In the upcoming Summit, sincere consideration of the challenges posed by the role of communication in attaining the 2030 Sustainable Development Goals should take a beyond-information scope. It would pinpoint the role of corporate powers (on national and international fronts) in marginalizing opposing views and portraying them as the “other” to exclude their opinions and stances from the public sphere. Similarly, it would focus on understanding the breadth of hate speech and spreading dis- and misinformation online in societies and the impact of such actions on discrimination, especially on minority groups. The role of media in covering news and the recurrence of MacBride Commission complaints from developing countries: the negative stereotypical and sensational coverage of places, people, and ideas to fit into the corporate mode of commercial production of news.

In sum, while there is a large array of possibilities to communicate, current national and international policies do not endorse a full exchange of communication on different levels, from clothes, culture, and food to ideas, opinions, and political stances. All such communication is not only a marker of civil society, but also a demonstration of a democratic and participatory approach to justice and human rights.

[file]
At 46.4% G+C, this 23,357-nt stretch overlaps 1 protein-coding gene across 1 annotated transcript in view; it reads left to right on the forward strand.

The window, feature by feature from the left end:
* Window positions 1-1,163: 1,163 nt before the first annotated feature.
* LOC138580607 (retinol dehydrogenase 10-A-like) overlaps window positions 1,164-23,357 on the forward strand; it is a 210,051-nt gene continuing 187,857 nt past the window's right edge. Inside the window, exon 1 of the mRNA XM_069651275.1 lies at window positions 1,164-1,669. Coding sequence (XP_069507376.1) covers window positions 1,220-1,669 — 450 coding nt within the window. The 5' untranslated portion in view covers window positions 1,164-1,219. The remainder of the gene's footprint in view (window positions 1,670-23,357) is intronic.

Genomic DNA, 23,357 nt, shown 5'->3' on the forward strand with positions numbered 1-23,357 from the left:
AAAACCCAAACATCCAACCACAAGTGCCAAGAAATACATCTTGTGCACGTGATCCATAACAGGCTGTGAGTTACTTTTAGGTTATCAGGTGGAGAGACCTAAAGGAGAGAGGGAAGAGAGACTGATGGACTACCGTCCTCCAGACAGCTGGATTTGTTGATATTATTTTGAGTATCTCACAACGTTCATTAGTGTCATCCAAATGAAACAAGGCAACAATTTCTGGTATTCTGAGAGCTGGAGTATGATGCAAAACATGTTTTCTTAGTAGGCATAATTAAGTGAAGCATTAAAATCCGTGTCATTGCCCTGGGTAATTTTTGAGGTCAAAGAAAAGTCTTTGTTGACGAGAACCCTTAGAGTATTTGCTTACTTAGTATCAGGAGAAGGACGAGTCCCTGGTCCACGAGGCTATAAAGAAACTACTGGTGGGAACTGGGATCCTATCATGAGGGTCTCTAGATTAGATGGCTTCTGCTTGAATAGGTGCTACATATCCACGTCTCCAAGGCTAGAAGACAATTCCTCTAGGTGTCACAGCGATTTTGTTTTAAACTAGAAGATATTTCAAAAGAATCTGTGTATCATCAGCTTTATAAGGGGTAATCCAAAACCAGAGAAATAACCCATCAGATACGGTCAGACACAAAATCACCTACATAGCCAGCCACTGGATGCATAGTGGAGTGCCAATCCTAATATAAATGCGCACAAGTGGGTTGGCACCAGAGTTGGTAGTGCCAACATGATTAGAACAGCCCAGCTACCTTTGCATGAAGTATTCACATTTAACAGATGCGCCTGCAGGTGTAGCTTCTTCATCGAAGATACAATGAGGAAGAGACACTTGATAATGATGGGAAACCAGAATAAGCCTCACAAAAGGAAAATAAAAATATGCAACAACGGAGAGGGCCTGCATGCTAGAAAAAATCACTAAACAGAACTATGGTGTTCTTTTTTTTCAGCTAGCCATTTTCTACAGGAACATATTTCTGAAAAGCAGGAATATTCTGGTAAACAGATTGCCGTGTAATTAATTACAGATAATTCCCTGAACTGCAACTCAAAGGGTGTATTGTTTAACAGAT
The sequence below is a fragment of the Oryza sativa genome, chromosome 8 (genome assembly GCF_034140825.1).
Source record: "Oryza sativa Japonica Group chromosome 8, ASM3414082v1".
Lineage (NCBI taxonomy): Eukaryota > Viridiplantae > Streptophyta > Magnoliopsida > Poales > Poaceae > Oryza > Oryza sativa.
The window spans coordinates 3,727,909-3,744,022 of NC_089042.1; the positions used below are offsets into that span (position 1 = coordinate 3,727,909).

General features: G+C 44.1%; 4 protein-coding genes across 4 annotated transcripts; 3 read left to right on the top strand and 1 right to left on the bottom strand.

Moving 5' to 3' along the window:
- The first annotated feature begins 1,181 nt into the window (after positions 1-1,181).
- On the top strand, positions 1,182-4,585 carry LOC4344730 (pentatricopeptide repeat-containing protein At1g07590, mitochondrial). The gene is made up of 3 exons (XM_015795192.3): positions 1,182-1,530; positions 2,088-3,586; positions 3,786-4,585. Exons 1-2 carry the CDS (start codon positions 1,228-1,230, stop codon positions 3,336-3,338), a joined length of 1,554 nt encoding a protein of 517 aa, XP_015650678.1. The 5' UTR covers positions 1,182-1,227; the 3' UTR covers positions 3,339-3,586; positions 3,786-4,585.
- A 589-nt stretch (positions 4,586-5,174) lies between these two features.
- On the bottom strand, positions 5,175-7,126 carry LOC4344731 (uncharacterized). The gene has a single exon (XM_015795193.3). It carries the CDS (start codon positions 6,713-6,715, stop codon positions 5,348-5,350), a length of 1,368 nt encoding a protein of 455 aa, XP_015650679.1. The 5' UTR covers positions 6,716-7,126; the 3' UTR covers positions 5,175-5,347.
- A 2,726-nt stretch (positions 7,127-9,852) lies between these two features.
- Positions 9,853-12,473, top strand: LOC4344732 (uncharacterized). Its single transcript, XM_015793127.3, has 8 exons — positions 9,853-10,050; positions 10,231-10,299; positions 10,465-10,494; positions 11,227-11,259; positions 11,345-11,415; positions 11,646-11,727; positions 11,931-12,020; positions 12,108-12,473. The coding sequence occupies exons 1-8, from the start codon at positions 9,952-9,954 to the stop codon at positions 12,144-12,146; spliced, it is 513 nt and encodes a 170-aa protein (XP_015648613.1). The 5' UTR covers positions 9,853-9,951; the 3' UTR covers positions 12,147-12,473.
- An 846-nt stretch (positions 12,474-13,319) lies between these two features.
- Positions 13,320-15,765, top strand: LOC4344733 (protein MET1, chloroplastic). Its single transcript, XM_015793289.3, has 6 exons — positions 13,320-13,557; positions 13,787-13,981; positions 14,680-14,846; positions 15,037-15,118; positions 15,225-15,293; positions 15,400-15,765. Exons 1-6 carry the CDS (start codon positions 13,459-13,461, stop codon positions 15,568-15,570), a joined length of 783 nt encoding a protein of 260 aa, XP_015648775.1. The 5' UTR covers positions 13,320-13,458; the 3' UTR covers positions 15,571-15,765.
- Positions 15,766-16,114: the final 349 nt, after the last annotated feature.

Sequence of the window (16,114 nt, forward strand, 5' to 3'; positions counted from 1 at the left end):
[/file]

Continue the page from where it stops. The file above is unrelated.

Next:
“Pro-Palestinian creators use secret spellings, code words to evade social media algorithms”. The Washington Post. (20 October 2013). Available at: https://www.washingtonpost.com/technology/2023/10/20/palestinian-tiktok-instagram-algospeak-israel-hamas/.

Bill 96, An Act respecting French, the official and common language of Québec, 1st Sess, 42nd Leg, Quebec, 2021 (assented to 1 June 2022), SQ 2022, c 14. Available online at: https://www.publicationsduquebec.gouv.qc.ca/fileadmin/Fichiers_client/lois_et_reglements/LoisAnnuelles/en/2022/2022C14A.PDF.

Quebec’s Ban on Religious Clothing is Chilling: To Be Like Us, You Must Dress Like Us. Human Rights Watch, Women’s Rights Division. (24 June 2019). Available online at: https://www.hrw.org/news/2019/06/24/quebecs-ban-religious-clothing-chilling-be-us-you-must-dress-us

United Nations. “Summit of the Future: Multilateral Solutions for a Better Tomorrow”. 22-23 September 2024. Available online at: https://www.un.org/en/summit-of-the-future

Canadians for Peace and Justice in the Middle East. “Open letter to CBC: Canadians call for fairness, impartiality, and integrity on Palestine” (July 2021). Available online at: https://www.cjpme.org/home

Dr Aliaa Dakroury is Associate Professor at the Faculty of Human Sciences, Saint Paul University, Ottawa, Canada. Her research interest focuses on the historiography of the right to communicate in and outside Canada. Contact: adakrour@uottawa.ca.